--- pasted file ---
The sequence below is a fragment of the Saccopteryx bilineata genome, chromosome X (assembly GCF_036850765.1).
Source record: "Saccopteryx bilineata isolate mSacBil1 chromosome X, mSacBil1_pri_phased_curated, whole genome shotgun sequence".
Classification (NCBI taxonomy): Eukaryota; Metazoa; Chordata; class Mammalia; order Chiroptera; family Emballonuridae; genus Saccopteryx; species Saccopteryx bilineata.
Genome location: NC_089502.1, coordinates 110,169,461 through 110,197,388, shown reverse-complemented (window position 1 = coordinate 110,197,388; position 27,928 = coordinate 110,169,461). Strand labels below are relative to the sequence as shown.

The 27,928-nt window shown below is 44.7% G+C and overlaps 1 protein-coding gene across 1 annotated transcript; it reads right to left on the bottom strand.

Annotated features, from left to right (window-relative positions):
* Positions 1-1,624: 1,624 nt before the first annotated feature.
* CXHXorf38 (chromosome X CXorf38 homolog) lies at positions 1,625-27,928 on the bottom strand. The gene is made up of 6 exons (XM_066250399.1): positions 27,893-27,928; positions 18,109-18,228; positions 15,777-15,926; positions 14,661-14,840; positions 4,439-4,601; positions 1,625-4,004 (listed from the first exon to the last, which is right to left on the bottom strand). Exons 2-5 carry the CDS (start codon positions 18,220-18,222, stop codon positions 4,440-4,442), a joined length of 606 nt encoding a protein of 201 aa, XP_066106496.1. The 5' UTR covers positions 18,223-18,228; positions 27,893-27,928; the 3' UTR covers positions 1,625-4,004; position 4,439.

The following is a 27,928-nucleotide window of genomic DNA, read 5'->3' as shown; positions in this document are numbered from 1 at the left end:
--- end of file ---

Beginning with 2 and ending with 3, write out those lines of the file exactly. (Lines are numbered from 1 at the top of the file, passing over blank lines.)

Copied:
Source record: "Saccopteryx bilineata isolate mSacBil1 chromosome X, mSacBil1_pri_phased_curated, whole genome shotgun sequence".
Classification (NCBI taxonomy): Eukaryota; Metazoa; Chordata; class Mammalia; order Chiroptera; family Emballonuridae; genus Saccopteryx; species Saccopteryx bilineata.